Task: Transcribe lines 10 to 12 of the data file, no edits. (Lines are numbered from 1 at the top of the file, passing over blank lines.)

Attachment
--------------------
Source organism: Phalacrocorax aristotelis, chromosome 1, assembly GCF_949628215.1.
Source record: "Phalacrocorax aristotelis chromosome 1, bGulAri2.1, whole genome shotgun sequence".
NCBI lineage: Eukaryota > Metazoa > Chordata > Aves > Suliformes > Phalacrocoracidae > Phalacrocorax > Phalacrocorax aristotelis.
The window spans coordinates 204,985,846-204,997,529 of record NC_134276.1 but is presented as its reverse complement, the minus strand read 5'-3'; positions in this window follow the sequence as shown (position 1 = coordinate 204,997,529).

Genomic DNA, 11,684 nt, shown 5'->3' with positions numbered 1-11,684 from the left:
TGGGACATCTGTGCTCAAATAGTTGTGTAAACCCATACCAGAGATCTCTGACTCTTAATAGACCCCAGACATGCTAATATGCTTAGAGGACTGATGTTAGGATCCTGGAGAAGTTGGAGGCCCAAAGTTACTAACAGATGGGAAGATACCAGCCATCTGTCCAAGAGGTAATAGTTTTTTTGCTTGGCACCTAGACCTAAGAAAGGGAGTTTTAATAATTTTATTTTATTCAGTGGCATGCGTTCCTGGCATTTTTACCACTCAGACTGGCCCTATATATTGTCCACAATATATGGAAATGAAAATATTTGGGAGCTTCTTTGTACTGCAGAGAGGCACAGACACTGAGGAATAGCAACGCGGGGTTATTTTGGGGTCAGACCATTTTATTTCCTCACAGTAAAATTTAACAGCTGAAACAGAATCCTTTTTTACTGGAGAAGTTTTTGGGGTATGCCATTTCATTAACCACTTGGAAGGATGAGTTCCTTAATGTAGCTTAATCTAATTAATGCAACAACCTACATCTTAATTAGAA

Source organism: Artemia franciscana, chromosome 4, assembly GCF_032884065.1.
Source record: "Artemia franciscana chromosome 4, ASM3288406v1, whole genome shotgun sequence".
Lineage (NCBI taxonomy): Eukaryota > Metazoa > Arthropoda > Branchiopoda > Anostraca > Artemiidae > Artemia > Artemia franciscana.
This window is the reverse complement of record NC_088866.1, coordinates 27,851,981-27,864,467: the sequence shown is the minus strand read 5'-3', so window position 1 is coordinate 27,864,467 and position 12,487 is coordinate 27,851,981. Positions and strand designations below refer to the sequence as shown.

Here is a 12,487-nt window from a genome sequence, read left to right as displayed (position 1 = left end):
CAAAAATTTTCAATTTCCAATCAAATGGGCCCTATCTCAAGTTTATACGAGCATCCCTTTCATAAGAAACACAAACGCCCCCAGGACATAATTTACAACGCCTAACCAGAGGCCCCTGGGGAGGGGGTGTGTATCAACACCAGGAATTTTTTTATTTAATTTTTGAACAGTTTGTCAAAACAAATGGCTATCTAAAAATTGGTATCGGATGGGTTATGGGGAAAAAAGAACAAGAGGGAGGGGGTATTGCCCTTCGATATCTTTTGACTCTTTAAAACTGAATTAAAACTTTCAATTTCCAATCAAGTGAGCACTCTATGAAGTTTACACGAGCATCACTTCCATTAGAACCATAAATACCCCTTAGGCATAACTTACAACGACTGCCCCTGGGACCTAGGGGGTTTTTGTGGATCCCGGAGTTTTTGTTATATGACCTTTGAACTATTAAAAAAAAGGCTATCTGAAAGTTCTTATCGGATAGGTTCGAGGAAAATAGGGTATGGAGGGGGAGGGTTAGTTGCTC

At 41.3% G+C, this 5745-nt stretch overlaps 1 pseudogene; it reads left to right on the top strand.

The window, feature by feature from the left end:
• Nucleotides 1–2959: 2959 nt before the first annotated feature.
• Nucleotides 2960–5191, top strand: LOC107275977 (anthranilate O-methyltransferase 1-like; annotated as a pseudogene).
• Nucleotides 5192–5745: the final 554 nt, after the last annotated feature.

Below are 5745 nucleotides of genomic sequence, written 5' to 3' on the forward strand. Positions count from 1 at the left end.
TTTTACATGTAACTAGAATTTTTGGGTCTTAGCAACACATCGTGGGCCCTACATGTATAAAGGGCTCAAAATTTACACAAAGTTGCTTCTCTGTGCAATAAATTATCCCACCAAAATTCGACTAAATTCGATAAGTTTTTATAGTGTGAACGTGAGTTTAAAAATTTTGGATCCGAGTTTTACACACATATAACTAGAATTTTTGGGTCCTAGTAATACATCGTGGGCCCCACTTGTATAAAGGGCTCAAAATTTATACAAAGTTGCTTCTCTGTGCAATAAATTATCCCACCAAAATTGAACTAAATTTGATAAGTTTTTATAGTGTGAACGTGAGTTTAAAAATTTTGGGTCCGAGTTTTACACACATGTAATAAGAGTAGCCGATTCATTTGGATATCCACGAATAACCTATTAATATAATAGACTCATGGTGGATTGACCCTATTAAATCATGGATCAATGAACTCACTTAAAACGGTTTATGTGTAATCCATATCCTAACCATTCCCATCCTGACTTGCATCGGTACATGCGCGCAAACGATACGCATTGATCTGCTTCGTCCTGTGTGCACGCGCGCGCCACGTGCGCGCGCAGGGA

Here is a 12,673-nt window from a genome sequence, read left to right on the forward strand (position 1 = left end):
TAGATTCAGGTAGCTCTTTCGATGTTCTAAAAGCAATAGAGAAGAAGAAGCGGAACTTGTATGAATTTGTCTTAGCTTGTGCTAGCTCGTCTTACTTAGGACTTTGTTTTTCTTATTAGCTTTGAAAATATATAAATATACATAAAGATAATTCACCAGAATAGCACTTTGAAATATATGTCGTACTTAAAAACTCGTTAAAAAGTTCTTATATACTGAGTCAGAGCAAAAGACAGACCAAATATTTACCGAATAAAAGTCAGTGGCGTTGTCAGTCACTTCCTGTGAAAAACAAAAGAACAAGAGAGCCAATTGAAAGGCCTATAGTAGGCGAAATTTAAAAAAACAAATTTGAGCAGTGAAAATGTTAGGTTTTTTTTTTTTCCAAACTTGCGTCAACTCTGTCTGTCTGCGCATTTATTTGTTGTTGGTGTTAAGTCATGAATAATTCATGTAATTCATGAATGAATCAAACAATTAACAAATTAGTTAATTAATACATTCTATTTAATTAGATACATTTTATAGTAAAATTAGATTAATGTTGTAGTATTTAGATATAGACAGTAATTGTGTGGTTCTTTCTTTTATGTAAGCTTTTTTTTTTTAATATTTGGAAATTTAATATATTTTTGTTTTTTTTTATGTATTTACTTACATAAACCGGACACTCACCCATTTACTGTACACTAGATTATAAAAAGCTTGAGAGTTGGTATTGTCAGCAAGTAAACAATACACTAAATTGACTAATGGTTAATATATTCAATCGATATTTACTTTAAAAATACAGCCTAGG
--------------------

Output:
This window is the reverse complement of record NC_088866.1, coordinates 27,851,981-27,864,467: the sequence shown is the minus strand read 5'-3', so window position 1 is coordinate 27,864,467 and position 12,487 is coordinate 27,851,981. Positions and strand designations below refer to the sequence as shown.

Here is a 12,487-nt window from a genome sequence, read left to right as displayed (position 1 = left end):
CAAAAATTTTCAATTTCCAATCAAATGGGCCCTATCTCAAGTTTATACGAGCATCCCTTTCATAAGAAACACAAACGCCCCCAGGACATAATTTACAACGCCTAACCAGAGGCCCCTGGGGAGGGGGTGTGTATCAACACCAGGAATTTTTTTATTTAATTTTTGAACAGTTTGTCAAAACAAATGGCTATCTAAAAATTGGTATCGGATGGGTTATGGGGAAAAAAGAACAAGAGGGAGGGGGTATTGCCCTTCGATATCTTTTGACTCTTTAAAACTGAATTAAAACTTTCAATTTCCAATCAAGTGAGCACTCTATGAAGTTTACACGAGCATCACTTCCATTAGAACCATAAATACCCCTTAGGCATAACTTACAACGACTGCCCCTGGGACCTAGGGGGTTTTTGTGGATCCCGGAGTTTTTGTTATATGACCTTTGAACTATTAAAAAAAAGGCTATCTGAAAGTTCTTATCGGATAGGTTCGAGGAAAATAGGGTATGGAGGGGGAGGGTTAGTTGCTC